It was beautiful as long as it lasted – The journey of my life
Farewell my Friends – Rabindranath Tagore
Today we celebrated the life of one of my uncles who died shortly after his 100th birthday. It was, to be honest, a very pleasant day. We set off at 7.30, the roads were clear and when we arrived in Wendover it was everything you would want from a small English town. The Church is light and airy and was pleasantly cool on a day that saw my car temperature gauge reach 33 degrees C. The service was excellent and we saw the memorial cross in the header, pictured by Julia.
It’s just a shame, as we mentioned several times, that we only meet when someone dies. If it hadn’t been for that it would have been a perfect day, with good weather and five generations of the family there. I’ve never had a picnic in a church before, so today’s post funeral buffet was quite a strange experience. I couldn’t, initially, rid myself of the feeling that I was going to be told off by a church official as I balanced a cup of tea and a plate of sandwiches on the chair next to me, but by the end, I was much more relaxed. I managed to spill cream from the excellent scones on my shirt, but fortunately I missed my tie. The tie is now folded back in the glove box ready for the next funeral.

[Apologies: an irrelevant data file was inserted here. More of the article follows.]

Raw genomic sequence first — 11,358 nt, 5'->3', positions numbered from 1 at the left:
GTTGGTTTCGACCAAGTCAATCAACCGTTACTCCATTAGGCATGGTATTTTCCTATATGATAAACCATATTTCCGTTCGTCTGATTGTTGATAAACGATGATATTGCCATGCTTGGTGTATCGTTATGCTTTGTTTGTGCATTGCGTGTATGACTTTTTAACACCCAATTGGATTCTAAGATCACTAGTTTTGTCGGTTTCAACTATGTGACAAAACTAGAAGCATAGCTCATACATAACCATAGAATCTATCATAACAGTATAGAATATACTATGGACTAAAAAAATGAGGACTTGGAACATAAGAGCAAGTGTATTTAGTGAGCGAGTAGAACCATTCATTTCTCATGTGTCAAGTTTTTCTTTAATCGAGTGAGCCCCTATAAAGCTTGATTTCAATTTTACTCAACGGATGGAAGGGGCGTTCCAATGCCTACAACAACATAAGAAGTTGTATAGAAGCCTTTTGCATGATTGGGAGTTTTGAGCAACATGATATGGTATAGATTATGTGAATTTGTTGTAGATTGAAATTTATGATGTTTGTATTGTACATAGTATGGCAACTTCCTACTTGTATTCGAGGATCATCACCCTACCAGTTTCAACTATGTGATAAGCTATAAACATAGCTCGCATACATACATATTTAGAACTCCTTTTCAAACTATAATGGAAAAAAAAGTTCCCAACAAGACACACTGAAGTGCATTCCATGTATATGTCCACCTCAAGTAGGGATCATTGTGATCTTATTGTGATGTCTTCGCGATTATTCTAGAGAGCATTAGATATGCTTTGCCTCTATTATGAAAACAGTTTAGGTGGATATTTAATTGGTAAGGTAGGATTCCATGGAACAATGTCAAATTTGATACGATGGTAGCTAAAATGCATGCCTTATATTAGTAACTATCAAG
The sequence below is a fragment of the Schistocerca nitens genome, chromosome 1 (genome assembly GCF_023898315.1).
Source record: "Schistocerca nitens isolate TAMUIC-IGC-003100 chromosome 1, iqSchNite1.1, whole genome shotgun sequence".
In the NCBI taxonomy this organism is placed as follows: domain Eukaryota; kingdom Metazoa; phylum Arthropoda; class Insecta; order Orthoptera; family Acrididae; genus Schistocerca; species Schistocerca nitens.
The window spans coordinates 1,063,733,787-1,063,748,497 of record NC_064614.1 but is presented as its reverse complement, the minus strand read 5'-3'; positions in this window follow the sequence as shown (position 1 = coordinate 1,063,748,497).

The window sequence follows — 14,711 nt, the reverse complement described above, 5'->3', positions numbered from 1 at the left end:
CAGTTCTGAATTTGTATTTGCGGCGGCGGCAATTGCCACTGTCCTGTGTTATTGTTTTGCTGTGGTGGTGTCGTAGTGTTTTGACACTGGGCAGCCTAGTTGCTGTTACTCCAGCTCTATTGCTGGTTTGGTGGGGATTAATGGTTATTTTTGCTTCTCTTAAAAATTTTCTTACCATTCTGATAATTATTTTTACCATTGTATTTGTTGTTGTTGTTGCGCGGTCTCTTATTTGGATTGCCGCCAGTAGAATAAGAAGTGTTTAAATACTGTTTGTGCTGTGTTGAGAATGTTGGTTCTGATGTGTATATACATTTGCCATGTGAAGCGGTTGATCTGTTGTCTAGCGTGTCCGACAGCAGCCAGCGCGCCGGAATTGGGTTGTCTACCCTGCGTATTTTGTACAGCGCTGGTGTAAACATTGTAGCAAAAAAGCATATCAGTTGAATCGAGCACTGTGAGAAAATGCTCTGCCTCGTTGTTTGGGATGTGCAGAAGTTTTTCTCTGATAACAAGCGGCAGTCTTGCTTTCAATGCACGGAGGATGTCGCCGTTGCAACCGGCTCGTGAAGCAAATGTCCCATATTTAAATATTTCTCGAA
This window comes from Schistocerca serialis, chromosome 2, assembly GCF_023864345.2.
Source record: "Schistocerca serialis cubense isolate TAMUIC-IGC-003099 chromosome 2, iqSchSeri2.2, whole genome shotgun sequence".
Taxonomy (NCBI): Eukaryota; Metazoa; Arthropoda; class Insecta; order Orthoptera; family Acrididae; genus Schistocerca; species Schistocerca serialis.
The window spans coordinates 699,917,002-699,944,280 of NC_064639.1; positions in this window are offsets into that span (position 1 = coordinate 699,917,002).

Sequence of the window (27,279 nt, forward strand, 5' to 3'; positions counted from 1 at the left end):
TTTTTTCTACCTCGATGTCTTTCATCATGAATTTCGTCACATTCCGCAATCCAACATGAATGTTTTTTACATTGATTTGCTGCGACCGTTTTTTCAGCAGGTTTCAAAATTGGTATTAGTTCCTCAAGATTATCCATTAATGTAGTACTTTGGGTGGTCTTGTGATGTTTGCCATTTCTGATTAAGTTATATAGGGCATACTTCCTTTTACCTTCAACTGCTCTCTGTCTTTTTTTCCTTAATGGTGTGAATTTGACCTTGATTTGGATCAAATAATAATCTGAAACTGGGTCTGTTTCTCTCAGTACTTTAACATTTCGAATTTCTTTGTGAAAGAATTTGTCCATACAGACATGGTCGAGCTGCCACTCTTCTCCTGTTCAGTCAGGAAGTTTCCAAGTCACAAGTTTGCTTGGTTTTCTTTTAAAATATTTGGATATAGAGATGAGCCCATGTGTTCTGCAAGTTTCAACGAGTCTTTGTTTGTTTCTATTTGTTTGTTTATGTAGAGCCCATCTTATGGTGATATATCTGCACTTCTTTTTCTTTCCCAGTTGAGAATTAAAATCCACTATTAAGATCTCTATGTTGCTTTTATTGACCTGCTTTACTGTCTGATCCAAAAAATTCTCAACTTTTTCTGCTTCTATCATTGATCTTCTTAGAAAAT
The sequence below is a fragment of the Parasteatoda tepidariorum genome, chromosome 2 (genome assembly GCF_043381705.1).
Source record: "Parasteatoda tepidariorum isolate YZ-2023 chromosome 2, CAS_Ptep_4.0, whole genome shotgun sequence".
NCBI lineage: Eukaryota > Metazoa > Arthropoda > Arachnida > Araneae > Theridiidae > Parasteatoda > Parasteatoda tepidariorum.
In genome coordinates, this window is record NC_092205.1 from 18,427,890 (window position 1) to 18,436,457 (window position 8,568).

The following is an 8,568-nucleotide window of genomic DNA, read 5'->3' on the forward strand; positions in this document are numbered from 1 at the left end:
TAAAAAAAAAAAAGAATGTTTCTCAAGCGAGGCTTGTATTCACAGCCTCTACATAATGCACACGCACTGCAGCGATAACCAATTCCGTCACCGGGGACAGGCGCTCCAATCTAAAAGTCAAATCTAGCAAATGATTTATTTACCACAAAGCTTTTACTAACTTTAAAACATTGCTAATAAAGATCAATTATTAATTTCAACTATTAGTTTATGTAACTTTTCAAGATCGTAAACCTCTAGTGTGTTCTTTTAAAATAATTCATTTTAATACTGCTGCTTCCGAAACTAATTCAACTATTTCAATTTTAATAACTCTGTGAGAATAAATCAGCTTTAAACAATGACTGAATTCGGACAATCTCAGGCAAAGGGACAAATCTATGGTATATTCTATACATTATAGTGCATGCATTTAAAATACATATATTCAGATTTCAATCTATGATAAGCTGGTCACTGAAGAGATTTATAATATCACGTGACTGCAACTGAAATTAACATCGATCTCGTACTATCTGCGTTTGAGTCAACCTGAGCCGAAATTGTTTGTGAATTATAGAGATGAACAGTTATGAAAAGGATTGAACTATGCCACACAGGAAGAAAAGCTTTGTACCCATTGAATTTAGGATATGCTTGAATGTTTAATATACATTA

I think one of the kids might have given it to me, as it’s much narrower than any tie I remember buying. This is good – if it had been wider the cream would have fallen on it, and ties are not easy to clean.
Now, a quick word on the wooden cross in the picture. I may have covered some of this before. After the war, as the Imperial War Graves Commission (as it was then) concentrated all the smaller burial grounds into the larger cemeteries we see today and erected the permanent grave markers, they gave the families the opportunity to have the original crosses from the graves of their loved ones. As I interpret the various articles I have read, the families had to pay for the markers to be sent. For many of them, already struggling to get by without a husband or a father, this additional cost could not be justified. Despite this, around 10,000 were returned. According to a website I read this evening, the location of approximately 550 are known. That means either that there are 9,450 held in private hands, which is unlikely, as you would hear about them or see them for sale, or that over 9,000 have rotted, been thrown away or otherwise lost. That is what happens to our history if we don’t look after it.
Of course, you could say that about a lot of things.